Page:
About Alexander Afinogenov: Russian playwright (born: 1904 - died: 1941) | Biography, Bibliography, Facts, Career, Life
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Alexander Afinogenov
Russian playwright

Alexander Afinogenov

Alexander Afinogenov
The basics

Quick Facts

Intro Russian playwright
Was Writer Playwright Theatre director
From Russia United States of America
Field Arts Film, TV, Stage & Radio Literature
Gender male
Birth 22 March 1904, Skopin, Ryazan Oblast, Russia
Death 29 October 1941, Moscow, Moscow Governorate, Russian Empire, Duchy of Moscow (aged 37 years)
Star sign Aries
Politics Communist Party of the Soviet Union
Father: СтепнойНиколай Александрович
The details (from wikipedia)


Alexander Nikolayevich Afinogenov (Russian: Алекса́ндр Никола́евич Афиноге́нов) (4 April [O.S. 22 March] 1904, Skopin - 29 October 1941, Moscow) was a Russian playwright.


Alexander was born in the town of Skopin, in Ryazan Oblast. He joined the CPSU in 1922. He obtained a degree in journalism in 1924, the year that he published his first play. In the 1920s he was a member and later director of the Proletkult's theatre. He turned away from the Proletkult in the late 1920s, and became in the early 1930s the chief drama theoretician of the Russian Association of Proletarian Writers. He wrote 26 plays, but he is best known for Fear (1931) and Mashenka (1941). His work was attacked in 1936 and he was expelled from the CPSU in 1937, but he was never purged, and was rehabilitated in 1938. He continued writing until his death in a German air raid in 1941. He was married with American ballerina Jenny Marling (Schwartz). Her first husband was John Bovingdon.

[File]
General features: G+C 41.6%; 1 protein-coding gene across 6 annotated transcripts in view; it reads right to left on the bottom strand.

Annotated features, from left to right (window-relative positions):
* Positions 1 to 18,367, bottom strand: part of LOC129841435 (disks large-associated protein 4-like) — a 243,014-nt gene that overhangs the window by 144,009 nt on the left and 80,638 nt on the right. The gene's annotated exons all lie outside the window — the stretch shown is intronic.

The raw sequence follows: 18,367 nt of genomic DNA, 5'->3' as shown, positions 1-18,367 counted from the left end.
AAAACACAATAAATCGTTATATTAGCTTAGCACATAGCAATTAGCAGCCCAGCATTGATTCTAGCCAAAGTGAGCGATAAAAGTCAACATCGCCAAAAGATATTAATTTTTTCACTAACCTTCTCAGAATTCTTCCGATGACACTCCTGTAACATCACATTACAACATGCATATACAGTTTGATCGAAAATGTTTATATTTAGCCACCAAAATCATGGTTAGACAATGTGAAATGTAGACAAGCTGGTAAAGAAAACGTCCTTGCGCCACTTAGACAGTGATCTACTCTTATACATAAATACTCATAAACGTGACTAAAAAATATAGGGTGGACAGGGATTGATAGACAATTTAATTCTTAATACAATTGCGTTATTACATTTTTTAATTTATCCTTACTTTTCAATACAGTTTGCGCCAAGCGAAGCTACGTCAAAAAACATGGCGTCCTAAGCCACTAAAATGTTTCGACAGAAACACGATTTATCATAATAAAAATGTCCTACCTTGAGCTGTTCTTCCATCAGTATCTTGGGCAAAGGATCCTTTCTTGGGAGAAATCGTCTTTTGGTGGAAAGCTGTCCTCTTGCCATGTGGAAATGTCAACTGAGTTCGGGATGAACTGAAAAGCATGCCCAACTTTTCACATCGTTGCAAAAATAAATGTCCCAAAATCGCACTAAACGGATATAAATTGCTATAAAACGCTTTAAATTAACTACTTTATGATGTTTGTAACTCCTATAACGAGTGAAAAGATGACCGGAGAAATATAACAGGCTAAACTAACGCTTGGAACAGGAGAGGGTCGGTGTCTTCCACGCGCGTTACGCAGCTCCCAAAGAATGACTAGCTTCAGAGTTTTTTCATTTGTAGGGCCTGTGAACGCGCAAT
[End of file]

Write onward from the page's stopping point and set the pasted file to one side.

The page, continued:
His play Crank (Чудак) satirises bureaucracy, protectionism, and antisemitism. It was produced by the Second Moscow Art Theatre in 1929, in a production that featured Azarii Azarin as Volgin, Serafima Birman as Troshchina, and Sophia Giatsintova as Sima. His later plays Fear (Страх, 1931) and A Far Place (Далекое, 1935) were very popular with audiences; "he is distinguished among Soviet playwrights for his interest in personal psychological problems."


  • Solovyova, Inna. 1999. "The Theatre and Socialist Realism, 1929-1953." Trans. Jean Benedetti. In A History of Russian Theatre. Ed. Robert Leach and Victor Borovsky. Cambridge: Cambridge UP. 325-357. ISBN 0-521-43220-0.
The contents of this page are sourced from Wikipedia article on 07 Jan 2021. The contents are available under the CC BY-SA 4.0 license.
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